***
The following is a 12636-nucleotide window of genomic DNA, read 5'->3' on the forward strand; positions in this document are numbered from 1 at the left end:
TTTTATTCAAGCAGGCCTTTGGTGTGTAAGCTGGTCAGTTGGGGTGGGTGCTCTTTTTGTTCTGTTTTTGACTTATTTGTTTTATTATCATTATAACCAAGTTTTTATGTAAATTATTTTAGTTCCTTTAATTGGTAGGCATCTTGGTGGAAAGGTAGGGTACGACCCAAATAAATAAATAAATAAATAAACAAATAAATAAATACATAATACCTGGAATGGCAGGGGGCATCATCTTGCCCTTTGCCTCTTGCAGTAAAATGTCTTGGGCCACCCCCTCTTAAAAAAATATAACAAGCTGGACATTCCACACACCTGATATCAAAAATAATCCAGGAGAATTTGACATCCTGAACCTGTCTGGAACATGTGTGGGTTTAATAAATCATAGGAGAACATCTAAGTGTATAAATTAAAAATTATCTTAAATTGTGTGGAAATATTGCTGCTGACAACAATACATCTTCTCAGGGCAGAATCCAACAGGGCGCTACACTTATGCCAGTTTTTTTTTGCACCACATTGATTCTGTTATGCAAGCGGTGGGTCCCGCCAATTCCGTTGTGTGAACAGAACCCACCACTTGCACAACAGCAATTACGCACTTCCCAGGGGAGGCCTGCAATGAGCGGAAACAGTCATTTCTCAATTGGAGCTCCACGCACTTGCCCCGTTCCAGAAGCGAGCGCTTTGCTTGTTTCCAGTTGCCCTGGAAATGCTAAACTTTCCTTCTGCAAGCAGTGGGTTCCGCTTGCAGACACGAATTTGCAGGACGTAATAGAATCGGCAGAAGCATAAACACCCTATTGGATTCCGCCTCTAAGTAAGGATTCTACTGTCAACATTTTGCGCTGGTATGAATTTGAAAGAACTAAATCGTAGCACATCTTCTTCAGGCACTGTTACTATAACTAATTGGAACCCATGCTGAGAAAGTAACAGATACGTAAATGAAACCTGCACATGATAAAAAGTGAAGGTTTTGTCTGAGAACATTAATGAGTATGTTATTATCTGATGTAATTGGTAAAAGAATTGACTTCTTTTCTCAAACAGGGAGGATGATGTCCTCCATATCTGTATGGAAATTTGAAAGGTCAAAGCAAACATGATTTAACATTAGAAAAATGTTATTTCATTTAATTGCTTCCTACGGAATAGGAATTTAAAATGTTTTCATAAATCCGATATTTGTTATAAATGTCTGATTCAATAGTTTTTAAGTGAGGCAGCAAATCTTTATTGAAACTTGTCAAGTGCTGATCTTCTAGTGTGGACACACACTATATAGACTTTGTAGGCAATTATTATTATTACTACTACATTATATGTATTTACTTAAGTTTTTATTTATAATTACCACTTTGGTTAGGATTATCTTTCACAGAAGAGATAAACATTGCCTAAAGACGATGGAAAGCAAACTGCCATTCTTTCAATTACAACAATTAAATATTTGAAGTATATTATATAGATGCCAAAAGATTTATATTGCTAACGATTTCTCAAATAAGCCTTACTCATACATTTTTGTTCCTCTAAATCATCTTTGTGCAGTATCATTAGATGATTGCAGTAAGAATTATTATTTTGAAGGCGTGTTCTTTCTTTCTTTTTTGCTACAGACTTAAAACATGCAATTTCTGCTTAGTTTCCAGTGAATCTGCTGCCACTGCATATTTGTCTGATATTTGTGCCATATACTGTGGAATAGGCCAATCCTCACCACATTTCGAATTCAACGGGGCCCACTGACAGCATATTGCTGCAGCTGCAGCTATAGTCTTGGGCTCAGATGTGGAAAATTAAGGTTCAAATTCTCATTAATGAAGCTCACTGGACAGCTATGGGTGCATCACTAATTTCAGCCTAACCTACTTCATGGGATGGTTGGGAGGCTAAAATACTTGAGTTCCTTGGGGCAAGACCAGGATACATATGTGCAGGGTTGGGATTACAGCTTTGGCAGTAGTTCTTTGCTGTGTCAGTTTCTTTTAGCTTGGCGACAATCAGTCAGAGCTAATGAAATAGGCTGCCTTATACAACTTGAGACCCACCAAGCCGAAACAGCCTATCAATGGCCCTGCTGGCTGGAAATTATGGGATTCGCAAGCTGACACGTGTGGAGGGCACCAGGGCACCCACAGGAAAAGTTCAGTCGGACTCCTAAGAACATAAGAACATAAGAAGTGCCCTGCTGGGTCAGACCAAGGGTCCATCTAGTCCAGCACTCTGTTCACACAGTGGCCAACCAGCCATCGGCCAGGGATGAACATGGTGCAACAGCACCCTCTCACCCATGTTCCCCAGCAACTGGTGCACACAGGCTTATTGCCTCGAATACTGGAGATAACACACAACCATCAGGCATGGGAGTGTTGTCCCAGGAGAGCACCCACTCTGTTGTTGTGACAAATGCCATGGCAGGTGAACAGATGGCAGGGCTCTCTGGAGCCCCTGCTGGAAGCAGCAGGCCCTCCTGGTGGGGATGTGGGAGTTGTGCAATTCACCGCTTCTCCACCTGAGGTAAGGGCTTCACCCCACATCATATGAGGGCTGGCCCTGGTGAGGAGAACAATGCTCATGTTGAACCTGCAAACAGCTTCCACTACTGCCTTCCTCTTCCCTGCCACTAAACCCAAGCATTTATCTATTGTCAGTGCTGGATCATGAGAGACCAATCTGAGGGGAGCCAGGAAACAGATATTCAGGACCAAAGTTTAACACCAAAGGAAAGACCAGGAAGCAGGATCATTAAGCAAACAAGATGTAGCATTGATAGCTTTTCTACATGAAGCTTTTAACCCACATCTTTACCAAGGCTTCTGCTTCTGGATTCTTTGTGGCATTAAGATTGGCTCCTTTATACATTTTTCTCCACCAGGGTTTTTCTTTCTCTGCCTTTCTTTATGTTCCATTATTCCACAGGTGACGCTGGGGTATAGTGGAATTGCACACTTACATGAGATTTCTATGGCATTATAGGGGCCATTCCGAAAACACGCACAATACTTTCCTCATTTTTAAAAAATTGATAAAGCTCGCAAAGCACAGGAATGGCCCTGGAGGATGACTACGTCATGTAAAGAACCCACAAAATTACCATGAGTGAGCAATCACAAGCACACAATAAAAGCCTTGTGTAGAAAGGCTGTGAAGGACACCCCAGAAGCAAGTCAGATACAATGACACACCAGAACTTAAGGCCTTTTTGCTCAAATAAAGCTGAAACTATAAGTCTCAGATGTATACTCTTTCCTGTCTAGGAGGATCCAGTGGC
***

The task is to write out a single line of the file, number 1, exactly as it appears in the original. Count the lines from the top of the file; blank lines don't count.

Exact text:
The following is a 12636-nucleotide window of genomic DNA, read 5'->3' on the forward strand; positions in this document are numbered from 1 at the left end: